Mayor Bowers bellows “all aboard.”
Comedy Central’s Colbert Report made satire out of the Republican’s sneak Virginia Senate redistricting coup Monday. Colbert humorously pounced on the Senate Republicans who waited until Senator Henry Marsh, a Democratic legislator and civil rights lawyer was in Washington, D.C. celebrating inauguration day on what was also a MLK Jr. holiday. The Rachel Maddow show was on it as well. (See video below).
The bill (HB 259) in its original form only make slight corrective adjustments to district lines. Senator John C. Watkins introduced a well crafted amendment that blindsided the Senate Democrats who knew they were down one member in the evenly divided Senate.
This year’s session was expected to be low key after the national media took notice of last year’s trans-vaginal ultrasound bill. It is said to have cost Republican Governor Bob McDonnell the Vice Presidential slot on Mitt Romney’s ticket.
The expectation of a quiet 2013 General Assembly session lasted about a week. The session is said to be poisoned with ill feelings. McDonnell’s transportation and education plans may have been thwarted by Senate Republicans who didn’t get the message last session when Virginia was nationally embarrassed by the ultrasound bill.
McDonnell was expected to make a personal appearance this morning to push his transportation package but his airplane was grounded due to high winds. He spoke over a cell phone and PA system.
His transportation package eliminates the 17.5 cent gas tax and increases the sales tax to 5.8%. The .8% increase to be dedicated into a transportation lock box. It also dips further into the General Fund. Democrats complain that it takes funds away from education and public safety.
McDonnell appealed to Roanoke’s yearning for the extension of Amtrak train service to Roanoke. He promised at least $100 million for duel tracks that were estimated at at one time to cost $140 million. Norfolk Southern’s one existing heavily used freight track can’t be shared with a passenger train. “Putting the double track back is very expensive,” said Bev Fitzpatrick, the Virginia Museum of Transportation Executive Director.
Fitzpatrick said “the numbers [of riders] are huge between Roanoke and Lynchburg.” A larger bus holding up to 54 people had to be put into service to accommodate the ever increasing ridership to Lynchburg to catch the train. Another bus will be added if there is funding.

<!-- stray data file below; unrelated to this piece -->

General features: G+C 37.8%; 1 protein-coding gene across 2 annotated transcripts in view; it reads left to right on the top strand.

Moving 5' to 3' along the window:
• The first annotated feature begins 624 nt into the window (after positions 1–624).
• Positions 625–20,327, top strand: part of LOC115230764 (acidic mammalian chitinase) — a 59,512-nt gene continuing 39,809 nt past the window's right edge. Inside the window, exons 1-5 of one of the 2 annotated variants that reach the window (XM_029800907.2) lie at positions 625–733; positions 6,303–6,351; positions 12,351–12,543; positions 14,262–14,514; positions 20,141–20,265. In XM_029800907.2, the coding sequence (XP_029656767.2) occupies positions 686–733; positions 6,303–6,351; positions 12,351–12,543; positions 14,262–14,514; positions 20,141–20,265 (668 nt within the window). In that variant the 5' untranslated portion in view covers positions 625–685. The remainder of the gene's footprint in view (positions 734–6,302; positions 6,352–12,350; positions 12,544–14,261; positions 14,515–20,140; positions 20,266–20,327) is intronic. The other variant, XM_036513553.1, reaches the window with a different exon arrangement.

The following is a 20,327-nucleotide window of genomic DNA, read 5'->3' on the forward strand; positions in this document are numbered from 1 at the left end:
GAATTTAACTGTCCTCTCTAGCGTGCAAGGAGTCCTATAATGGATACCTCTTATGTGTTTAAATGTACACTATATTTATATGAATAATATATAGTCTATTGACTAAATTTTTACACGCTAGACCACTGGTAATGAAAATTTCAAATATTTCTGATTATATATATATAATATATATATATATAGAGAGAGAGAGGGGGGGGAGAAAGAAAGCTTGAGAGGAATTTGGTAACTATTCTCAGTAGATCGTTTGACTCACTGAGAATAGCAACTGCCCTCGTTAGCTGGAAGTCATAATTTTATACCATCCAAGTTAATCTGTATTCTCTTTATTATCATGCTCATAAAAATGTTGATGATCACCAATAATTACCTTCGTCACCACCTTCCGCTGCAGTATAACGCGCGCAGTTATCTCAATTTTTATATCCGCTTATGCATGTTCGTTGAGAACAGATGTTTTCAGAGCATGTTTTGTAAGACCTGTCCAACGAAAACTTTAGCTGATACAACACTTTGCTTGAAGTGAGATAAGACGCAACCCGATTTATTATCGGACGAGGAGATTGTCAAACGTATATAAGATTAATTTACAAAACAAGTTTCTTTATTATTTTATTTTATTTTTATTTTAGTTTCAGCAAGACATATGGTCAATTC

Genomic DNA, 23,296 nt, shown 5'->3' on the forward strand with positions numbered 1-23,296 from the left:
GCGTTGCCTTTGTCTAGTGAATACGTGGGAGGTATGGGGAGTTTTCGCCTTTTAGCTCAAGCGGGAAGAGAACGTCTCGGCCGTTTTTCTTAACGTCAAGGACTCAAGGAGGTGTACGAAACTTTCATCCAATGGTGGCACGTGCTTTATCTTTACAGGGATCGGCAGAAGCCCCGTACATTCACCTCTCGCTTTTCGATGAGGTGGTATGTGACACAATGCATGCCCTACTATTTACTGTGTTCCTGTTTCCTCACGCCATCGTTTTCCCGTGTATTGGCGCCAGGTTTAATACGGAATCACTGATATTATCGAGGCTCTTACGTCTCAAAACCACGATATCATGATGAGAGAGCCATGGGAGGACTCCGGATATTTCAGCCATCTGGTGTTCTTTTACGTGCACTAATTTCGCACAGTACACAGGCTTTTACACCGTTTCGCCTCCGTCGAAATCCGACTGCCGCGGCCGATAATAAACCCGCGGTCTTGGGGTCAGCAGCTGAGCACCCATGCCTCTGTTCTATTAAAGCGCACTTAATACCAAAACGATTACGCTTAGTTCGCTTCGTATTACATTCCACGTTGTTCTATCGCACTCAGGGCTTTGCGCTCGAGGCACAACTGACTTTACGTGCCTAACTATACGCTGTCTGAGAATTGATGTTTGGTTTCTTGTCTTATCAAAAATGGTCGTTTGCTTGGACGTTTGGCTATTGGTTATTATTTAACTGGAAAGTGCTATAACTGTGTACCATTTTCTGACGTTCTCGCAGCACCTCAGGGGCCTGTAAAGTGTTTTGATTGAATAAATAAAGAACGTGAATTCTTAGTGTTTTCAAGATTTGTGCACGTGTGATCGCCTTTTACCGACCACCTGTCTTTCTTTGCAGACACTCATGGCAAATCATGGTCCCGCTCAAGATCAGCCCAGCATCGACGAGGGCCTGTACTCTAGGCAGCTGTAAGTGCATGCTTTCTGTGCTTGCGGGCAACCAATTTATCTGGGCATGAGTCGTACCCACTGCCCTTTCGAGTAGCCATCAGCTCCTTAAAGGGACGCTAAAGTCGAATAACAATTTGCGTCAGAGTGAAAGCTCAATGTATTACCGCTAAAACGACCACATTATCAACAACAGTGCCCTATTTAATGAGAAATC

Norfolk Southern is already adjusting train tracks and investing in the passenger train station near the museum.
McDonnell stressed repeatedly during the call the need for bipartisanship. Almost to the point of being audible crowd think it was more of what he didn’t say. In the end he couldn’t avoid questions on whether he thought the Senate redistricting coup would derail his transportation plan. Senate Democrats have threatened retaliation for jeopardizing their secure Senate seats. The Democrats were asleep at the wheel. They failed to see the red flag as the bill was “passed by for the day” until Senator Marsh was absent.
On the conundrum McDonnell said, “Anything to sidetrack [transportation] is not helpful.. I’m doing everything to keep the focus on this.” He reiterated Monday’s disapproval saying “it wasn’t how business was to be done here.” He was confident that when it comes down to a major vote on better schools or rail legislators will focus solely on the issues and not on the other “extraneous issues.”
McDonnell said that the Senate Democrats shouldn’t let their disappointment over some other bill get in the way of doing the right thing.
McDonnell will wait for the redistricting bill to hit his desk before making a decision. It was clear he had no plans to signal a veto of the bill that could alleviate the tension in the Senate. He was not confident that he had the votes to pass his transportation package. It depends on the voice of the citizens – This is not a Republican or Democrat issue said McDonnell. “This is not at all a done deal.”
He asked Virginians to “Let your legislators hear from you especially Senator [Ralph] Smith and Senator [John] Edwards. Both are good people and interested in passenger rail service to Roanoke.”
Mayor Bowers, a Democrat, took the podium eulogizing passenger train service. Later he said he thought “the Governor’s advice to the Republicans in Richmond was sound. In a polite gubernatorial way I heard him say that now is not the time to do these other political shenanigans – now is the time to concentrate of the transportation initiative.”